Ten portraits of Smith’s former presidents—long housed near the main staircase in College Hall—will be moved to a place of prominence in the newly reimagined Neilson Library later this summer.
The Grécourt Gate welcomes your submissions. To discuss a story idea of interest to the Smith community, contact Barbara Solow at 413-585-2171 or send email to firstname.lastname@example.org.
The Smith eDigest is sent to all campus email accounts on Tuesday and Thursday each week during the academic year and on Tuesdays during the summer. Items for eDigest are limited to official Smith business and must be submitted by 5 p.m. on the day prior to the next edition’s distribution.
What’s New with the Neilson Project?
Work on Neilson Library is set to fully resume the week after Commencement, following a six-week schedule adjustment.
While behind-the-scenes work on the project continued after the unexpected March 9 collapse of the building’s west pavilion cornice, demolition and heavy construction have been temporarily on hold. (No one was injured in the March 9 collapse, and no surrounding buildings or trees were damaged.)
Since March 9, construction crews have installed high-strength steel cables to secure the east pavilion cornice.
“We now have what we feel is a safe and secure façade,” says Peter Gagnon, Smith’s director of capital construction, “and we’re good to go, with some less disruptive work starting the week of May 14 and major demolition the week after Commencement. We’ll also be mindful of Reunion.”
As planned, the core of the original 1906 Neilson will be incorporated in a new library building envisioned by designer Maya Lin that is expected to be open for the Fall 2020 semester.
Here’s what else Gagnon had to say about the library project.
What’s been happening on the library site since March 9?
“The first thing the contractors did was to expand the protective fence around the east façade, which was built the same way as the west. Over the next several weeks, we worked to understand what happened with the west cornice. We still don’t have a definitive answer—and that may take some time. We have specialists doing forensic work to help us further understand what the masonry is like on the old structure.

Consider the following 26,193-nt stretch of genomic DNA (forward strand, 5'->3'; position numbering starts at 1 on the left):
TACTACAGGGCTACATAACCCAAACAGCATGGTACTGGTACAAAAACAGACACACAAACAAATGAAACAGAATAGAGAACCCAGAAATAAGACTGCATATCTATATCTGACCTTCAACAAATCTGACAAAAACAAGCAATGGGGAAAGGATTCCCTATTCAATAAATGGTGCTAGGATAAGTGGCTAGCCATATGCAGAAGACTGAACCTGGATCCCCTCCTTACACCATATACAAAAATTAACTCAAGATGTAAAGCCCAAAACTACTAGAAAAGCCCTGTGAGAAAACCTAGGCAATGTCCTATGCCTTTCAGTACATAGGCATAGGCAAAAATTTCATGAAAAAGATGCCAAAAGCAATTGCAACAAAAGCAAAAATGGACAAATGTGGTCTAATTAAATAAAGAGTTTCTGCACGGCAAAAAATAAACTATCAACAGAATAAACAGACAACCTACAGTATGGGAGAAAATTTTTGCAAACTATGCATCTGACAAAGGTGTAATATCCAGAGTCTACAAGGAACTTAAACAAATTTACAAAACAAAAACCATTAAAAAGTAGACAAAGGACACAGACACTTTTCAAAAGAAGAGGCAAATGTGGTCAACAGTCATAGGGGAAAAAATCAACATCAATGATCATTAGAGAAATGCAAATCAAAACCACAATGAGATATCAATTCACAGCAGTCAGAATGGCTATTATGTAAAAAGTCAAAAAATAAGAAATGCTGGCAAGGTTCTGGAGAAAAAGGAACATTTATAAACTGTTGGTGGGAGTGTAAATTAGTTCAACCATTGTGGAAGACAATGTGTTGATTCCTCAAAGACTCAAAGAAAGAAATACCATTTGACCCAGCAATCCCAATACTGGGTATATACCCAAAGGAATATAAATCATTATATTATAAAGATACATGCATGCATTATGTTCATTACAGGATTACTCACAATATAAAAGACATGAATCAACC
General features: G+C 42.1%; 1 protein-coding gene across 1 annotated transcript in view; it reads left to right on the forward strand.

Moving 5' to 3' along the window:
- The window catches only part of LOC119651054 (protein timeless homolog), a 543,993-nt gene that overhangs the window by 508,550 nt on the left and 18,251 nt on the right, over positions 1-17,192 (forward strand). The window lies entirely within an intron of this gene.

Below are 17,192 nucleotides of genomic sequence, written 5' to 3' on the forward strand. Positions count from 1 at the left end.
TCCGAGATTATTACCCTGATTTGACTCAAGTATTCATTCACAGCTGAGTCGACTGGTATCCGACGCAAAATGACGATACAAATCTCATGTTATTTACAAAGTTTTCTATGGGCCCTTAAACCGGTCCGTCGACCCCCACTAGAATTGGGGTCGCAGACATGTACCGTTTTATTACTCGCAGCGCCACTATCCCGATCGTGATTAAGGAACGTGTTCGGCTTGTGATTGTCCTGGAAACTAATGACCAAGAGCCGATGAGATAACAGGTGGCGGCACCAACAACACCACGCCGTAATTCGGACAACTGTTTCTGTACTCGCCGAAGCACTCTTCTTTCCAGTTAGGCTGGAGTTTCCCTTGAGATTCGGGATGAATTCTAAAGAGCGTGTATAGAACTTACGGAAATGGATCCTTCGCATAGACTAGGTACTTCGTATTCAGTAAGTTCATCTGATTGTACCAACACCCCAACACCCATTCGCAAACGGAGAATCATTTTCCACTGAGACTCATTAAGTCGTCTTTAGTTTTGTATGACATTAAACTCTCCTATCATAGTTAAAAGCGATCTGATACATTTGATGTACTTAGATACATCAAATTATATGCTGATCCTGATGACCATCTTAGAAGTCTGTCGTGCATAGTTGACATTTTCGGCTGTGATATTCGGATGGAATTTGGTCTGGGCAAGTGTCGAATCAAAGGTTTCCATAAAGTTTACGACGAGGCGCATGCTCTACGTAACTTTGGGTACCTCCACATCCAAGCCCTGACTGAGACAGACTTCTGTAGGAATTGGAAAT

“The engineering solution we chose [going forward] has been installed over the past few weeks: adding steel cables to the interior side of the east façade to make it stable and safe. Given that we are in the period of final exams, graduation and reunion, we are building a schedule with those events in mind.”
Is the project on schedule?
“We are optimistic that the project remains on schedule, and we’re in the process of a detailed schedule analysis for confirmation. We’ve not been sitting idle for the past six weeks—a lot is going on behind the scenes.
Were there any regulatory violations involved in the cornice collapse?
“No. We informed everyone we needed to inform about the event, and there have been no issues.”
What will be happening on the site in the near future?
“We’ll be doing some hammering and ‘munching’ starting on May 14. (That’s the claw attached to the high-reach excavator that looks like a dinosaur chewing the building.) Demolition really kicks in the week after Commencement and into June, when we start removing the foundation of the north face. That will involve some jack hammering. Later this summer and into the fall, we’ll start to pour the foundations and bring in steel. That’s when people will really start to see the new building taking shape.”
The latest updates about Neilson construction are available online. Members of the Smith community may also subscribe to updates and news about the Neilson Library construction project by visiting this link and clicking the blue “Join this group” button.